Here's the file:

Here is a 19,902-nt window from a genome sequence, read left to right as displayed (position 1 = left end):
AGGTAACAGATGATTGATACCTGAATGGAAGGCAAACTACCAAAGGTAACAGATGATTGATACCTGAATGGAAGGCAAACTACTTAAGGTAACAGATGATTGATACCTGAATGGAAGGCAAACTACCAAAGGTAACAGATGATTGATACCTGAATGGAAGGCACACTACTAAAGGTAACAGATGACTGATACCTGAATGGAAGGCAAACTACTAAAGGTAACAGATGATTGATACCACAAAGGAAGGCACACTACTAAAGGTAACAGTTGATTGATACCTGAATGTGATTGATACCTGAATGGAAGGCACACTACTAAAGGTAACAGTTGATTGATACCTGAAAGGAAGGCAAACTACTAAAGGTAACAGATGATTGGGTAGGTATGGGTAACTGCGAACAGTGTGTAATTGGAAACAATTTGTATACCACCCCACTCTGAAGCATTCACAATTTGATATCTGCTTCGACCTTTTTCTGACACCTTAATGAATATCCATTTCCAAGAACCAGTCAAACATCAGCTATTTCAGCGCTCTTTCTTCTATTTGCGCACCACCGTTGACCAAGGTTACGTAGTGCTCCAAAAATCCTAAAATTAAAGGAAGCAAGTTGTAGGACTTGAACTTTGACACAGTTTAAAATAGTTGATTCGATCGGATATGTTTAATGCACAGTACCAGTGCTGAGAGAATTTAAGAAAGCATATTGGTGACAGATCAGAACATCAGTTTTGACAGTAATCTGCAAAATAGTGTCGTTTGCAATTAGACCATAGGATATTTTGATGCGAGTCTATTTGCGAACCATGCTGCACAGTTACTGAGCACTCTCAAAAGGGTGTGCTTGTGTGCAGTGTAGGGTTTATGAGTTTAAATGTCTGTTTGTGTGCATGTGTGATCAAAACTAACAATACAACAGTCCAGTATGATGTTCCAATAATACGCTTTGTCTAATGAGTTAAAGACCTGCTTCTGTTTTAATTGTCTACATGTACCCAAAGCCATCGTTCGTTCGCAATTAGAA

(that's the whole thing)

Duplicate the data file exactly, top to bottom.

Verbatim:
Here is a 19,902-nt window from a genome sequence, read left to right as displayed (position 1 = left end):
AGGTAACAGATGATTGATACCTGAATGGAAGGCAAACTACCAAAGGTAACAGATGATTGATACCTGAATGGAAGGCAAACTACTTAAGGTAACAGATGATTGATACCTGAATGGAAGGCAAACTACCAAAGGTAACAGATGATTGATACCTGAATGGAAGGCACACTACTAAAGGTAACAGATGACTGATACCTGAATGGAAGGCAAACTACTAAAGGTAACAGATGATTGATACCACAAAGGAAGGCACACTACTAAAGGTAACAGTTGATTGATACCTGAATGTGATTGATACCTGAATGGAAGGCACACTACTAAAGGTAACAGTTGATTGATACCTGAAAGGAAGGCAAACTACTAAAGGTAACAGATGATTGGGTAGGTATGGGTAACTGCGAACAGTGTGTAATTGGAAACAATTTGTATACCACCCCACTCTGAAGCATTCACAATTTGATATCTGCTTCGACCTTTTTCTGACACCTTAATGAATATCCATTTCCAAGAACCAGTCAAACATCAGCTATTTCAGCGCTCTTTCTTCTATTTGCGCACCACCGTTGACCAAGGTTACGTAGTGCTCCAAAAATCCTAAAATTAAAGGAAGCAAGTTGTAGGACTTGAACTTTGACACAGTTTAAAATAGTTGATTCGATCGGATATGTTTAATGCACAGTACCAGTGCTGAGAGAATTTAAGAAAGCATATTGGTGACAGATCAGAACATCAGTTTTGACAGTAATCTGCAAAATAGTGTCGTTTGCAATTAGACCATAGGATATTTTGATGCGAGTCTATTTGCGAACCATGCTGCACAGTTACTGAGCACTCTCAAAAGGGTGTGCTTGTGTGCAGTGTAGGGTTTATGAGTTTAAATGTCTGTTTGTGTGCATGTGTGATCAAAACTAACAATACAACAGTCCAGTATGATGTTCCAATAATACGCTTTGTCTAATGAGTTAAAGACCTGCTTCTGTTTTAATTGTCTACATGTACCCAAAGCCATCGTTCGTTCGCAATTAGAA